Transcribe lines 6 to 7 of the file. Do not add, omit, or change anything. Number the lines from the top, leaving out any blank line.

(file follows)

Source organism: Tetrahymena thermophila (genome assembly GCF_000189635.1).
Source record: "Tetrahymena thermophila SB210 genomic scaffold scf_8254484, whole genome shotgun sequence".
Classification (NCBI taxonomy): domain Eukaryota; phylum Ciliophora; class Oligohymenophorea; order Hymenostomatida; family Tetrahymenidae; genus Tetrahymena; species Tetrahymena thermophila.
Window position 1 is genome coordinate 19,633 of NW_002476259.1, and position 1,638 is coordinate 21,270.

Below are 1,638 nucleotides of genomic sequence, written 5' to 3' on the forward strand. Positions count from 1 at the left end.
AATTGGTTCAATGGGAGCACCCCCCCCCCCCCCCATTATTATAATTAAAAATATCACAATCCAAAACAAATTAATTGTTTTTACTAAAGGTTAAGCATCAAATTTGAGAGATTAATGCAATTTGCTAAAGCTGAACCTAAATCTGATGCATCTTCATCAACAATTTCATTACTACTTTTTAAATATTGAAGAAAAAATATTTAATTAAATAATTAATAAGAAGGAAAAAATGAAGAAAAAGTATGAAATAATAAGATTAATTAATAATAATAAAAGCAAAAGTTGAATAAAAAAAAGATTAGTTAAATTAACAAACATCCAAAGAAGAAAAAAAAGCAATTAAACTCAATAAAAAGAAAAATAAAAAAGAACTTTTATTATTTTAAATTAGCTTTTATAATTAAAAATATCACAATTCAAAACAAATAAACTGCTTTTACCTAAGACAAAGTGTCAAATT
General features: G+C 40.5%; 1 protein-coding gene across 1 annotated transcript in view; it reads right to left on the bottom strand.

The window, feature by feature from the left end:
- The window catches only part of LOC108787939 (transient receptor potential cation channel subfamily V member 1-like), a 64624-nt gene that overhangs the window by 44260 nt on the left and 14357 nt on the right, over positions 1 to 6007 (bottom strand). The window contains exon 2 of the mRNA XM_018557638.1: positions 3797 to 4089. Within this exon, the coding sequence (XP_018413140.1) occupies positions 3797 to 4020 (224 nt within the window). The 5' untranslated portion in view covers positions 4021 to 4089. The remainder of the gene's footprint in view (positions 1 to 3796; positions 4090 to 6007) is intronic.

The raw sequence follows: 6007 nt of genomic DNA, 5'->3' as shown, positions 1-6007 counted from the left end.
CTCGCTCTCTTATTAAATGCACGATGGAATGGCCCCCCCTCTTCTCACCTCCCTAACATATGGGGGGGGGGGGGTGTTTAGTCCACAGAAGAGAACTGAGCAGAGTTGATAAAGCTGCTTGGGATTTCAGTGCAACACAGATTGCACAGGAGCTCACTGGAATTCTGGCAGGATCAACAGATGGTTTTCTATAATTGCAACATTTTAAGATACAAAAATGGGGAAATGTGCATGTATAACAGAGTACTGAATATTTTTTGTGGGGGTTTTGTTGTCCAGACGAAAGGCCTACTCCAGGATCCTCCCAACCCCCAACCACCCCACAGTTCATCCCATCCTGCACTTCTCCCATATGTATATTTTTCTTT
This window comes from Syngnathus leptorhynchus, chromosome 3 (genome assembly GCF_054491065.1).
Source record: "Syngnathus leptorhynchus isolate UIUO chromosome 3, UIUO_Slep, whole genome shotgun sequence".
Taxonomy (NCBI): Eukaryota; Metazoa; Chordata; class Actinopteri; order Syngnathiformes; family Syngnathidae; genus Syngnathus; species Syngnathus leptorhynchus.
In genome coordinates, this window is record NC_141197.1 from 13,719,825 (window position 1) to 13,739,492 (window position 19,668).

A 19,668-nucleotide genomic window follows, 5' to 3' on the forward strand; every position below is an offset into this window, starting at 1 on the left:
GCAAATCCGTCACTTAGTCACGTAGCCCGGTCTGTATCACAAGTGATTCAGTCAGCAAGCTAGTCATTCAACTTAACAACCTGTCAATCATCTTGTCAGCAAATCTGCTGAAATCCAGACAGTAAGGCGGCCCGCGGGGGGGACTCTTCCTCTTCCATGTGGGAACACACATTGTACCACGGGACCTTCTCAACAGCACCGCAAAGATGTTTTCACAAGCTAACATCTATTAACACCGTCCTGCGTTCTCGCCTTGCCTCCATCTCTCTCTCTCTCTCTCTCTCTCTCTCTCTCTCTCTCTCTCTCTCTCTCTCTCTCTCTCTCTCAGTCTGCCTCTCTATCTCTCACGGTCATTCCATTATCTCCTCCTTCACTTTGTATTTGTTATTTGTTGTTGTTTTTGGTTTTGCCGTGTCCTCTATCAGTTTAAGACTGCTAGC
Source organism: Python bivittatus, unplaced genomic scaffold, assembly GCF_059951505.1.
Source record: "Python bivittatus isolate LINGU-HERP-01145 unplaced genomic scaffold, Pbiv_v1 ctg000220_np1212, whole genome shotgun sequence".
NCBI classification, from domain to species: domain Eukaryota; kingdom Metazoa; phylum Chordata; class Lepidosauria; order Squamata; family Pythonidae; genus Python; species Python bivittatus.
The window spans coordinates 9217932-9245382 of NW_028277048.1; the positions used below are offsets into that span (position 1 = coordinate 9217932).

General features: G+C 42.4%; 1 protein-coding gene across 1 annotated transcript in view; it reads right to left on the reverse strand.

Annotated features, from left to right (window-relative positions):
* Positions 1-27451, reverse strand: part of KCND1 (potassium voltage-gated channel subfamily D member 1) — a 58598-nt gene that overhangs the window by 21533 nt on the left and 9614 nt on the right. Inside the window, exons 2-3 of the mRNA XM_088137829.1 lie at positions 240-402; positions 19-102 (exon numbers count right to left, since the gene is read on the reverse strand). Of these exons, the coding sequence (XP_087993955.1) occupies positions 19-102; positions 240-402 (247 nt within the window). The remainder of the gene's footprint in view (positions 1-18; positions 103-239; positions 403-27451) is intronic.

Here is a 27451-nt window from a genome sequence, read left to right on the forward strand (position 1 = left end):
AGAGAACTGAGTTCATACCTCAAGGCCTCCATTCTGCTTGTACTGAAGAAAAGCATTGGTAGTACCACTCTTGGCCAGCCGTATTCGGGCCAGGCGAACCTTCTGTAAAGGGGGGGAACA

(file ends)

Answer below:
AATTGGTTCAATGGGAGCACCCCCCCCCCCCCCCATTATTATAATTAAAAATATCACAATCCAAAACAAATTAATTGTTTTTACTAAAGGTTAAGCATCAAATTTGAGAGATTAATGCAATTTGCTAAAGCTGAACCTAAATCTGATGCATCTTCATCAACAATTTCATTACTACTTTTTAAATATTGAAGAAAAAATATTTAATTAAATAATTAATAAGAAGGAAAAAATGAAGAAAAAGTATGAAATAATAAGATTAATTAATAATAATAAAAGCAAAAGTTGAATAAAAAAAAGATTAGTTAAATTAACAAACATCCAAAGAAGAAAAAAAAGCAATTAAACTCAATAAAAAGAAAAATAAAAAAGAACTTTTATTATTTTAAATTAGCTTTTATAATTAAAAATATCACAATTCAAAACAAATAAACTGCTTTTACCTAAGACAAAGTGTCAAATT
General features: G+C 40.5%; 1 protein-coding gene across 1 annotated transcript in view; it reads right to left on the bottom strand.